This advice meshes with one of my favorite points from Getting Real which goes something like “Just start doing something”. Really. Start blogging. Creating/contributing to open source software. Get on twitter. Let your voice be heard! You probably won’t have thousands of listeners right away, that’s OK – it takes time. But you can start today!
* “Fuck the real world” – probably the tagline this speech will be remembered for. Taken out of context, DHH critics have yet another flickr snapshot where they can demonstrate arrogant F-bomb usage, good for nothing. Bullshit. It was designed and “dropped” perfectly, kicking off the whole talk! David’s advice is to stop listening to “advice” which goes like “yeah, this is a great idea/concept/whatever, but it will not survive in the real world”. Sure, Rails didn’t look like a great idea when Java and PHP have been the bee’s knees. Today no one (except the hard-core sour-grape Java/PHP/COBOL fanboys) would argue that it made a big impact on how web software is developed (call it web2.0 if you like). David said that none of their current apps passed the “real world” (in the sarcastic sense) test – and look where they arrived.
* “I didn’t start coding when I was 6, but 21, and Jason (Fried) started business school later too” – David de-bunked the myth that you have to be a “natural” to accomplish great things. True, quite a few of the IT related success stories start with “I got my first Sinclair ZX Spectrum/Commodore/Atari/Amiga when I was 4, started coding in xyzBasic at the age of 5, roocked fooBasic at 7 etc. While this is all great, and certainly a big help if one happens to become a professional coder later, it’s certainly not the only path to victory. There is no such thing as “starting out too late”. Just make sure you start today.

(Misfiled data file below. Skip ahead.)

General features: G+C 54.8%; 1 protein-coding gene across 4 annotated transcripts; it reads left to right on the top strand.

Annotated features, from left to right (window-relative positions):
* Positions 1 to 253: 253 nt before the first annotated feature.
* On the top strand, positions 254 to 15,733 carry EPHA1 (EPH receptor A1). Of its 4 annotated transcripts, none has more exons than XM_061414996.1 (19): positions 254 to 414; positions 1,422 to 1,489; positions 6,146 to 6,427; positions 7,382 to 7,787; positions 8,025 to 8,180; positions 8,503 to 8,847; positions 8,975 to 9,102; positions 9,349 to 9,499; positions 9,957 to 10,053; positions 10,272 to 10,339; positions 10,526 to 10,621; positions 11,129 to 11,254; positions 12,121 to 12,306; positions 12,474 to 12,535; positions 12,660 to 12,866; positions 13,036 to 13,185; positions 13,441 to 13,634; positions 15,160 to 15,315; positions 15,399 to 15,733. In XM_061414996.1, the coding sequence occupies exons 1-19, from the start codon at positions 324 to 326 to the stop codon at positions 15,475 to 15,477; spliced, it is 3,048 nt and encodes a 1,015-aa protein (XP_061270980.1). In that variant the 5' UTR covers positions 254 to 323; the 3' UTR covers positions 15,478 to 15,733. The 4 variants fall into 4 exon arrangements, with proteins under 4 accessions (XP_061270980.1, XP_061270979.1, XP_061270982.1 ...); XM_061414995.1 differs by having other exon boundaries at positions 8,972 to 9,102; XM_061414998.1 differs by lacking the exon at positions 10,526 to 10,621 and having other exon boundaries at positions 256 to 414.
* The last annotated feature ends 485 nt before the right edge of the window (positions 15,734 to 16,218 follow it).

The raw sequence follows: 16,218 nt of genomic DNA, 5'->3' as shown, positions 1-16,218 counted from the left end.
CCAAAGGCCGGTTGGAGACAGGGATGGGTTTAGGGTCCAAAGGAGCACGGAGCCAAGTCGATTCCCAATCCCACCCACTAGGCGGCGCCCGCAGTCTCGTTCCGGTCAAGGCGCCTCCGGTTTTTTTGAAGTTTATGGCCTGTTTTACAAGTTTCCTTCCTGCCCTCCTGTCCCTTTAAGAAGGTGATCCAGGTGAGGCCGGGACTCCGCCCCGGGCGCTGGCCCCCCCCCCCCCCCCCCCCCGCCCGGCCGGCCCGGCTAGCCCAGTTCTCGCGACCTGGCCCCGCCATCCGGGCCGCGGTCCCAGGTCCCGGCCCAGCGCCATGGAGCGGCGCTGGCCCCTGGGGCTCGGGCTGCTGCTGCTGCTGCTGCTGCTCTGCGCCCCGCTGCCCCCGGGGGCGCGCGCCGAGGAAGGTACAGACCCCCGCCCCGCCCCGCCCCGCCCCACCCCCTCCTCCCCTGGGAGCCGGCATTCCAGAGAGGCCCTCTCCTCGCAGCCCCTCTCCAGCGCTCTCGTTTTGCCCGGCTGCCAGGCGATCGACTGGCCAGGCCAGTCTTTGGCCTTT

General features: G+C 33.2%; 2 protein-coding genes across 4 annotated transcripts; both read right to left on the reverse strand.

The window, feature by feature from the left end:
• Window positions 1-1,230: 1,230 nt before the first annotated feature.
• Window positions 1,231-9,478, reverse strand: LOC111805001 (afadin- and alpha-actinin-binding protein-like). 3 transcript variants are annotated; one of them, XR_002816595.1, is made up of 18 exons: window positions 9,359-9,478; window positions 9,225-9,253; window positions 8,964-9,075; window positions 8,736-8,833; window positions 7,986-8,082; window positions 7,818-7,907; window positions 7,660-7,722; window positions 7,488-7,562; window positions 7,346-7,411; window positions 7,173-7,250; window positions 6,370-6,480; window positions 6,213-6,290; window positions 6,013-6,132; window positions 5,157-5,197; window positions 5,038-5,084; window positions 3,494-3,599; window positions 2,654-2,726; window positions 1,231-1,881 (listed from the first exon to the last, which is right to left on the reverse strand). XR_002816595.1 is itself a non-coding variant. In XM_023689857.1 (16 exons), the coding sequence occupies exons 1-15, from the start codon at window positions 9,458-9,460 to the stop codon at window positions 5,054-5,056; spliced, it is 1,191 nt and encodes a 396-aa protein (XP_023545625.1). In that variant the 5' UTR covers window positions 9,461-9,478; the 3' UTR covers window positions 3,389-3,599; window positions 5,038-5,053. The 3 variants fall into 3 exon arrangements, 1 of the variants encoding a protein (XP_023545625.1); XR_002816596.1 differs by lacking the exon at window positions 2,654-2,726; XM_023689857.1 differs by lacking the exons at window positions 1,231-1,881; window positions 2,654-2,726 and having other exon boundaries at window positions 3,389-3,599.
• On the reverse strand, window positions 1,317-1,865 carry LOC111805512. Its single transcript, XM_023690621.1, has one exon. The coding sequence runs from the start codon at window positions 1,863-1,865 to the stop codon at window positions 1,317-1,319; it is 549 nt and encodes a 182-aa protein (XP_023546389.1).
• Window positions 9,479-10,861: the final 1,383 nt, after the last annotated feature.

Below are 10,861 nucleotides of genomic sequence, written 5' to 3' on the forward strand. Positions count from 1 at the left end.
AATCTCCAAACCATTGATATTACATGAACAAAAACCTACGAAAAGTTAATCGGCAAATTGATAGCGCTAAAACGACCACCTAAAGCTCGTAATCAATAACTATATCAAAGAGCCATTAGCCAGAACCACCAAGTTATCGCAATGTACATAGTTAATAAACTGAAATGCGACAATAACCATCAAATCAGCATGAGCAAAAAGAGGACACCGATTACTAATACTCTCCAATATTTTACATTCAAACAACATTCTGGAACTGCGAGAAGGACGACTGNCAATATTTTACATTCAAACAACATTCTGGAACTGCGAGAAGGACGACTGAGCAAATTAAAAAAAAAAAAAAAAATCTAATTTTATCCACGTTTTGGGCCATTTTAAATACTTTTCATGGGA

* “Forget the _advice_ that you shouldn’t build too simple software” – “Good bye to bloat”, “Simple, focused software that does just what you need and nothing you don’t” are rules 37signals are living by, not just pretending. If you check out their award-winning software, used by over a million people today, you’ll notice that despite of their age (several years) they are still simple pieces of focused apps. That’s one of the secret sauces of 37signals: if it works for them, why shouldn’t it work for you? The point is to create something usable, not bloated.
* “Would I pay for this app?” – a great reality check they are asking themselves all the time. If you wouldn’t pay for such a product, why would anyone else?
* “Running your own business = the power to say no – You should be able to say “no” and stick to your vision rather than trying to add all the bells and whistles required by the customers. Note that this does not mean you should refuse / reject all the requests – some of them are really great, but eventually *you* have to decide which ones to keep and which ones to boot (because they just don’t fit into your vision).